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If this is your first time going through a divorce, chances are you have a lot of questions about the process. Here are some answers to some of the more common ones. Any others you might have should be answered in the coming chapters.

Are divorce judges fair and impartial?

As unfair as it may seem, the reality is that both evaluators and judges are certainly influenced by their own personal values and prejudices when they make decisions over custody or various court proceedings. Most judges and court officials try to be fair and balanced in their work, but psychological science also shows that it’s virtually impossible for someone to set aside their personal beliefs or convictions to make a judgment. Therefore everything from a judge’s religious affiliation to their personal history in the relationship category can hold sway over their rulings.

This fact has brought about concerns that current law leaves too much discretion in the hands of individual judges. (American Law Institute, 2002) Looking on the bright side, in most instances, this prejudice tends to work around the margins, and usually doesn’t completely alter the outcome of a case. Parents can limit these concerns by trying to be diplomatic and not too outspoken about their own beliefs. Better yet, work your issues out and settle them out of court, and you won’t have to worry about a judge’s personal beliefs.

Can I represent myself in a divorce case?

Yes. Individuals are allowed to represent themselves pro se (without a lawyer) in divorce cases, and the number of people choosing to do this seems to be on the rise. In some jurisdictions, around three-quarters of divorce filings involve at least one self-representing litigant.

It’s debatable how effective and/or detrimental choosing to represent yourself can be. Divorce lawyers, of course, would tell you that only a fool represents themselves. And indeed, there are many advantages to having a lawyer: it looks better to have a third party arguing your case rather than speaking on these emotional issues yourself; lawyers are familiar with local judges and have experience knowing what flies and what doesn’t in divorce cases; and most importantly, they are familiar with divorce law and can recognize or see things that you might otherwise overlook.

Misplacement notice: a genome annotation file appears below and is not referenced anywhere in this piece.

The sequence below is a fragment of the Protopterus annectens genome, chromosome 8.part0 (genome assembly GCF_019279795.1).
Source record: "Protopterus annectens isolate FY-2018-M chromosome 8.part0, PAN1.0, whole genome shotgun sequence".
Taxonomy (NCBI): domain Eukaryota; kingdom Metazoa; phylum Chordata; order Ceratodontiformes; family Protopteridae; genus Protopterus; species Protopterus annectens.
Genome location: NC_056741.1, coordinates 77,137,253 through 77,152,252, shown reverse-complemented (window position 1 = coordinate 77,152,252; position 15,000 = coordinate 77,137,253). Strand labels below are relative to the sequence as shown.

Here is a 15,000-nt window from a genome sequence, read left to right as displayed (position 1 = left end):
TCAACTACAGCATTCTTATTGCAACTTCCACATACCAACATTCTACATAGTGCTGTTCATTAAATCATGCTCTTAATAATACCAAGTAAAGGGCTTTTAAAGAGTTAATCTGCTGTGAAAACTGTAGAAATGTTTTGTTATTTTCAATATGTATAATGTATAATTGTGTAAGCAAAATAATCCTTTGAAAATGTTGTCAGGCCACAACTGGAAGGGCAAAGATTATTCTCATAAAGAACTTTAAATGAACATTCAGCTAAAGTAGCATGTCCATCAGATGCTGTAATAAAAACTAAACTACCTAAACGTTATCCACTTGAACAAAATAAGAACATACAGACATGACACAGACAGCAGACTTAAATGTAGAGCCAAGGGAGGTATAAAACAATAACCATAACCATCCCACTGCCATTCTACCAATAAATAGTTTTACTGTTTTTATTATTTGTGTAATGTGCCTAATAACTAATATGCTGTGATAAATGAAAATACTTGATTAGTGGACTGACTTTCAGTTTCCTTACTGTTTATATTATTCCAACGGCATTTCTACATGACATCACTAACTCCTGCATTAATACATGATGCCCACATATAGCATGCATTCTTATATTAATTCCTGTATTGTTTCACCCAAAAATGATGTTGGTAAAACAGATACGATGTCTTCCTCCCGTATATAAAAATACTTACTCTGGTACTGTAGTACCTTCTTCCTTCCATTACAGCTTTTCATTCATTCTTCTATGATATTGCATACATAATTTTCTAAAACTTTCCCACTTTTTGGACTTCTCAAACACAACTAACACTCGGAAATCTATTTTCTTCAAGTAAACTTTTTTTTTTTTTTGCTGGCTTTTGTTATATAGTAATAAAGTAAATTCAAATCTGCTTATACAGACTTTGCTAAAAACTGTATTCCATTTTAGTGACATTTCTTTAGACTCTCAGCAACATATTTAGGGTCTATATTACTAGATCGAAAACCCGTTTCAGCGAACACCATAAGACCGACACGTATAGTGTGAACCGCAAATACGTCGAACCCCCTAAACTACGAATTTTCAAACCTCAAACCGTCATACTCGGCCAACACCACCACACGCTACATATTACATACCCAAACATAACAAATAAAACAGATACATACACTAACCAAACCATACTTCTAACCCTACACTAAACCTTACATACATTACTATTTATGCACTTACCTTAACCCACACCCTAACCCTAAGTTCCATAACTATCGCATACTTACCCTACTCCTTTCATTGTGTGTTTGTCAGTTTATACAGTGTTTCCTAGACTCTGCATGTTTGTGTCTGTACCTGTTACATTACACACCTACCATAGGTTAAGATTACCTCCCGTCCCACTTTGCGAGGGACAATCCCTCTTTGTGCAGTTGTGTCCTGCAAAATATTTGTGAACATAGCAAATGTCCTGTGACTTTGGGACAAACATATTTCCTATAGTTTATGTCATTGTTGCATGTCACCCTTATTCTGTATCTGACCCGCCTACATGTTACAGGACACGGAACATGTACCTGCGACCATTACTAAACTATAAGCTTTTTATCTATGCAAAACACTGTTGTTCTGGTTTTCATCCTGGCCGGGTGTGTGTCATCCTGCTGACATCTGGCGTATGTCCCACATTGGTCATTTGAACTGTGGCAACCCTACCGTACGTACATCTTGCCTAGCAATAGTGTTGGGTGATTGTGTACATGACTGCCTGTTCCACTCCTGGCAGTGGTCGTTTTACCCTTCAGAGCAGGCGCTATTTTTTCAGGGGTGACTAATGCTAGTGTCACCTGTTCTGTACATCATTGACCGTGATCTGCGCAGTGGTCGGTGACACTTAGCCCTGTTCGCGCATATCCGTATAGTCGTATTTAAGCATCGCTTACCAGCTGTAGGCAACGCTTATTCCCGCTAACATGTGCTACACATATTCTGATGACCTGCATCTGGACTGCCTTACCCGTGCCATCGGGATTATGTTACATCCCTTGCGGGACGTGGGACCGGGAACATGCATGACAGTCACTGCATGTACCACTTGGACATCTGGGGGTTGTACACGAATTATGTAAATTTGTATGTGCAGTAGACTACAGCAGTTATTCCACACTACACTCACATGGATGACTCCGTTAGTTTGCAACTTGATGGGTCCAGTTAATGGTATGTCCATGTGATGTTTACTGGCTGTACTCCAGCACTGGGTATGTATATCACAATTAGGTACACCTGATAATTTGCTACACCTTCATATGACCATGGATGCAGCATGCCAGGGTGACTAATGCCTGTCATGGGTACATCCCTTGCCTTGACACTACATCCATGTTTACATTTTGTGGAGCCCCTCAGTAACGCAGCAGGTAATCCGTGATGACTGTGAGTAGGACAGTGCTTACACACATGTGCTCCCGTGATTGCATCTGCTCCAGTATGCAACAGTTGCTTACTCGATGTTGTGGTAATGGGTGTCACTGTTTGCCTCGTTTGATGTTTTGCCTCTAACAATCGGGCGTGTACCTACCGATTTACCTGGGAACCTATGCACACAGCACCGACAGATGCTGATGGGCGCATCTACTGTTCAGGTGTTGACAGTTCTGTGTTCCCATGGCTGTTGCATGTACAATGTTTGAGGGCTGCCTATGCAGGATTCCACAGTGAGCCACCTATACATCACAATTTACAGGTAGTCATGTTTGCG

A lot of this may also depend on the issues in contention, and how complicated they are. It’s certainly possible for an individual to do just as good of a job representing themselves, but be prepared to spend a lot of time researching legal issues at the library.

Can I get a court-appointed attorney?

Unlike criminal cases, the courts do not appoint an attorney for you if you can’t afford one, since it is considered a civil case. However, in certain situations where one parent is wealthy and the other has no assets, judges will sometimes allocate that the other party pay for a spouse’s divorce lawyer as part of the division of resources during divorce.

What is a fact witness, and what is an expert witness?

A fact witness is someone who simply states what they know, and is supposed to do so without offering opinions or conclusions. In other words, an everyday person. An expert witness is someone trained in a particular field who gives opinions, conclusions and recommendations to the court.

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